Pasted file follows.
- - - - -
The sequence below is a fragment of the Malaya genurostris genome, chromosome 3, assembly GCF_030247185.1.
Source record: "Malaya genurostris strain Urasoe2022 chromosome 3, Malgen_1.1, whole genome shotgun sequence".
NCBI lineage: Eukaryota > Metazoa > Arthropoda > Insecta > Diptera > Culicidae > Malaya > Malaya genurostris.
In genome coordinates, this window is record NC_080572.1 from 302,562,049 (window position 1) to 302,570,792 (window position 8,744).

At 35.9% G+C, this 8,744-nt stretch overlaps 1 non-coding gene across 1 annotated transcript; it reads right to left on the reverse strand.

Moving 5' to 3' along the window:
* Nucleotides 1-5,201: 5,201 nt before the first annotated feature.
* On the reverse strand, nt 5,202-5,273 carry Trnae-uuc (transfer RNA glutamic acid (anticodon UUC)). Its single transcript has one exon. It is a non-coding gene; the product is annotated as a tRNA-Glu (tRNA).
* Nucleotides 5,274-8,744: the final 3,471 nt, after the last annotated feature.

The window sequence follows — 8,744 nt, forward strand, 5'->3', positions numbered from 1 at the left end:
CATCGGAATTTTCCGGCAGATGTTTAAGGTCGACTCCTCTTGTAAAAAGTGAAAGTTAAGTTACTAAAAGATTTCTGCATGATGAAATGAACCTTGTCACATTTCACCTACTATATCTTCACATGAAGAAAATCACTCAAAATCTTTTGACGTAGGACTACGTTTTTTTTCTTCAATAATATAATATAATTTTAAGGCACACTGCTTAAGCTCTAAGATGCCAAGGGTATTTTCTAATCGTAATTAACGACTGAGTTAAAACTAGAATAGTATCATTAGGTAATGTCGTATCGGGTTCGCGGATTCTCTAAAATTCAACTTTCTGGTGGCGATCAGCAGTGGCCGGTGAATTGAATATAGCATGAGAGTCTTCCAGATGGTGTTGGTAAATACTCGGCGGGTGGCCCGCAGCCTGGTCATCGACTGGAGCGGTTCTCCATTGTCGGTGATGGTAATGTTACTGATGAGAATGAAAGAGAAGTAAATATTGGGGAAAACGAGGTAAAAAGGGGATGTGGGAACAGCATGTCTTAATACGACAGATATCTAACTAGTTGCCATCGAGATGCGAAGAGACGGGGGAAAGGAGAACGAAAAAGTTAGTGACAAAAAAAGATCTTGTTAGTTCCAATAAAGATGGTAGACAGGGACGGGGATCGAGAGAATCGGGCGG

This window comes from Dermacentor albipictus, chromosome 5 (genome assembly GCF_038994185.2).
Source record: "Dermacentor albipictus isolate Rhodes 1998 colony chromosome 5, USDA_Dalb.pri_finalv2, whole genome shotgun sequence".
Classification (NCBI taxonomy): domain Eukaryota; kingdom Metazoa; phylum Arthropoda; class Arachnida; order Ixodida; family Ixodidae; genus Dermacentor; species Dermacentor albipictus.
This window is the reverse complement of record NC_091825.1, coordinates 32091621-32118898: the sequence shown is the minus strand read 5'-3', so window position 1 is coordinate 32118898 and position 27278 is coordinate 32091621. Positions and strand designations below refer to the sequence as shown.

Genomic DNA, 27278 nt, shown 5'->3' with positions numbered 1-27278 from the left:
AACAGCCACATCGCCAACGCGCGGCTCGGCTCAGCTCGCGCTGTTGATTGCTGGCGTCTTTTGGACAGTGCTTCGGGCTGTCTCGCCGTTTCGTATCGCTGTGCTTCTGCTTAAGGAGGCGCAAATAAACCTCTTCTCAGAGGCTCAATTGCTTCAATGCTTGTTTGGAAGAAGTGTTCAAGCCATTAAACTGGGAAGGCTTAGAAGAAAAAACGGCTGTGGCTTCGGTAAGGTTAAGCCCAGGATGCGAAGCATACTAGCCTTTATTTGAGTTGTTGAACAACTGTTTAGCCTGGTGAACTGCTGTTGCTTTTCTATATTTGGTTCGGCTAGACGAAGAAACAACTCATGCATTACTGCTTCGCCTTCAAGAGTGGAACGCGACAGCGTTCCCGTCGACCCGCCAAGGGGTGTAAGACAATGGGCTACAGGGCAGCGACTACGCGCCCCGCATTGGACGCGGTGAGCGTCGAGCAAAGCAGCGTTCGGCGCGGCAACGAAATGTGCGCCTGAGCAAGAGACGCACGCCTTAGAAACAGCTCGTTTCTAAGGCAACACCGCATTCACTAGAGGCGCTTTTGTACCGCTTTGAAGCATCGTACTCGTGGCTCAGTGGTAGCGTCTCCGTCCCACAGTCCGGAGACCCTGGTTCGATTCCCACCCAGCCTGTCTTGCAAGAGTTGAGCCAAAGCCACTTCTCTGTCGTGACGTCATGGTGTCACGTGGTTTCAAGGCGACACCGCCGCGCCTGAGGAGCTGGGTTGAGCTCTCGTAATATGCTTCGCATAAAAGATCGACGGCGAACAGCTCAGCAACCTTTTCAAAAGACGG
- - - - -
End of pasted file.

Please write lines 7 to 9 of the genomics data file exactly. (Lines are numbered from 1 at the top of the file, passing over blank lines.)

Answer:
* Nucleotides 1-5,201: 5,201 nt before the first annotated feature.
* On the reverse strand, nt 5,202-5,273 carry Trnae-uuc (transfer RNA glutamic acid (anticodon UUC)). Its single transcript has one exon. It is a non-coding gene; the product is annotated as a tRNA-Glu (tRNA).
* Nucleotides 5,274-8,744: the final 3,471 nt, after the last annotated feature.